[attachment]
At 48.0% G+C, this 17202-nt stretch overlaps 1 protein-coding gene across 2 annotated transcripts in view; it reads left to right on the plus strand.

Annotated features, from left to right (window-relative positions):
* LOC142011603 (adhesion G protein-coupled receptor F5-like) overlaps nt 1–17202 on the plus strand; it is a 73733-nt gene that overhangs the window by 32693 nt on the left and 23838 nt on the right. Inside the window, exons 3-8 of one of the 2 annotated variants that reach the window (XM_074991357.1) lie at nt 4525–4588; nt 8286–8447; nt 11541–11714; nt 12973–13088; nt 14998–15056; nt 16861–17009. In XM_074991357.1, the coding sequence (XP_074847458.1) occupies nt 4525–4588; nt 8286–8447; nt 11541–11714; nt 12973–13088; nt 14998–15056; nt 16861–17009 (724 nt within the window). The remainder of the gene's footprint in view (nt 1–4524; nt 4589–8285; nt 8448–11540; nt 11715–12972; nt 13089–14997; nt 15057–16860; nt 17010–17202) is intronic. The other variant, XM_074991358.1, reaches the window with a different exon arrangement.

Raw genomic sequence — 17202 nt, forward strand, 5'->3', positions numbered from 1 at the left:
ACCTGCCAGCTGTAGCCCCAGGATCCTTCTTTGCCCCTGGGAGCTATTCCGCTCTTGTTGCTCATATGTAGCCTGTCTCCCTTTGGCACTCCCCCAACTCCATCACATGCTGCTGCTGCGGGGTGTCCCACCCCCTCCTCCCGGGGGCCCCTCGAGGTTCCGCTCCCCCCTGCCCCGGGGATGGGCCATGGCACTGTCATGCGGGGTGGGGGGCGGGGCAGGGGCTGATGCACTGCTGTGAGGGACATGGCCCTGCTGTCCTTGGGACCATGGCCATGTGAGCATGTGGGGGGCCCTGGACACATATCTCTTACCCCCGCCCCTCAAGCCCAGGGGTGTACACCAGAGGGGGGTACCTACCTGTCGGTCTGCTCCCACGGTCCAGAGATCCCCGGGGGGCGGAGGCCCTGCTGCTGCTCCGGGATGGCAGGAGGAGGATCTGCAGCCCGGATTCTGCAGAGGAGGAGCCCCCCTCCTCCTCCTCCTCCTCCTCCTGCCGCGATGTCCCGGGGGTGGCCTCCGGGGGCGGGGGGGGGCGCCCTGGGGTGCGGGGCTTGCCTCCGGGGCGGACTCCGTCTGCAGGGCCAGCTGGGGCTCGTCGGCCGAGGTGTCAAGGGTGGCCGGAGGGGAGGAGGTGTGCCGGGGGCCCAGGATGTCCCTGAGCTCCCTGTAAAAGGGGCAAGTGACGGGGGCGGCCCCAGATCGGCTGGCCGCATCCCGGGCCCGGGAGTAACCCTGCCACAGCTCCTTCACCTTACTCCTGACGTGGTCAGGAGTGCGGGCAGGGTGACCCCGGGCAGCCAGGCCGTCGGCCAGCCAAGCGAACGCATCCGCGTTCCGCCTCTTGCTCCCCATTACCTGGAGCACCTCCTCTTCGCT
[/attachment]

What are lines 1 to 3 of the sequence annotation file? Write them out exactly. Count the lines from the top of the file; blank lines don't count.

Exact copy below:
At 48.0% G+C, this 17202-nt stretch overlaps 1 protein-coding gene across 2 annotated transcripts in view; it reads left to right on the plus strand.

Annotated features, from left to right (window-relative positions):
* LOC142011603 (adhesion G protein-coupled receptor F5-like) overlaps nt 1–17202 on the plus strand; it is a 73733-nt gene that overhangs the window by 32693 nt on the left and 23838 nt on the right. Inside the window, exons 3-8 of one of the 2 annotated variants that reach the window (XM_074991357.1) lie at nt 4525–4588; nt 8286–8447; nt 11541–11714; nt 12973–13088; nt 14998–15056; nt 16861–17009. In XM_074991357.1, the coding sequence (XP_074847458.1) occupies nt 4525–4588; nt 8286–8447; nt 11541–11714; nt 12973–13088; nt 14998–15056; nt 16861–17009 (724 nt within the window). The remainder of the gene's footprint in view (nt 1–4524; nt 4589–8285; nt 8448–11540; nt 11715–12972; nt 13089–14997; nt 15057–16860; nt 17010–17202) is intronic. The other variant, XM_074991358.1, reaches the window with a different exon arrangement.